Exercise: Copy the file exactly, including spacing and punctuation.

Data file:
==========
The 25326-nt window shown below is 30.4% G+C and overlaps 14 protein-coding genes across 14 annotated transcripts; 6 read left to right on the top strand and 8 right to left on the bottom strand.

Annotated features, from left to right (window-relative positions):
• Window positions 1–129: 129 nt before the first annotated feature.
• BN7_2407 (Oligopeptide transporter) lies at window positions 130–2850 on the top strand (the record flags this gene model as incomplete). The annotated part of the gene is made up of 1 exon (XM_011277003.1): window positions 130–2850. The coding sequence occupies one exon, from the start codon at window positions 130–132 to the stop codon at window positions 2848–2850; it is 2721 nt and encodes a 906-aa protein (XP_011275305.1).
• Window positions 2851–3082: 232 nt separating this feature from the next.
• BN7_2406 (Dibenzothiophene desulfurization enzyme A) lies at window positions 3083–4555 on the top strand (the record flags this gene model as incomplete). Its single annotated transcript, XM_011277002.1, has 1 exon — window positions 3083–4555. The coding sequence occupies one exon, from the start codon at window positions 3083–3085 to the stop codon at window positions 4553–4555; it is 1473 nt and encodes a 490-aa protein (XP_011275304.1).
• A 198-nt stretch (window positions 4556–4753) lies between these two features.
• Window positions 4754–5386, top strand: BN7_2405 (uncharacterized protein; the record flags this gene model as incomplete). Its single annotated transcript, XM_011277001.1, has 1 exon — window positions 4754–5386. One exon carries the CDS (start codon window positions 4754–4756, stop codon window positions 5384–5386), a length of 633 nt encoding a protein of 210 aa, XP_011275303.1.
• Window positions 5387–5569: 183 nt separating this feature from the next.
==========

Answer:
The 25326-nt window shown below is 30.4% G+C and overlaps 14 protein-coding genes across 14 annotated transcripts; 6 read left to right on the top strand and 8 right to left on the bottom strand.

Annotated features, from left to right (window-relative positions):
• Window positions 1–129: 129 nt before the first annotated feature.
• BN7_2407 (Oligopeptide transporter) lies at window positions 130–2850 on the top strand (the record flags this gene model as incomplete). The annotated part of the gene is made up of 1 exon (XM_011277003.1): window positions 130–2850. The coding sequence occupies one exon, from the start codon at window positions 130–132 to the stop codon at window positions 2848–2850; it is 2721 nt and encodes a 906-aa protein (XP_011275305.1).
• Window positions 2851–3082: 232 nt separating this feature from the next.
• BN7_2406 (Dibenzothiophene desulfurization enzyme A) lies at window positions 3083–4555 on the top strand (the record flags this gene model as incomplete). Its single annotated transcript, XM_011277002.1, has 1 exon — window positions 3083–4555. The coding sequence occupies one exon, from the start codon at window positions 3083–3085 to the stop codon at window positions 4553–4555; it is 1473 nt and encodes a 490-aa protein (XP_011275304.1).
• A 198-nt stretch (window positions 4556–4753) lies between these two features.
• Window positions 4754–5386, top strand: BN7_2405 (uncharacterized protein; the record flags this gene model as incomplete). Its single annotated transcript, XM_011277001.1, has 1 exon — window positions 4754–5386. One exon carries the CDS (start codon window positions 4754–4756, stop codon window positions 5384–5386), a length of 633 nt encoding a protein of 210 aa, XP_011275303.1.
• Window positions 5387–5569: 183 nt separating this feature from the next.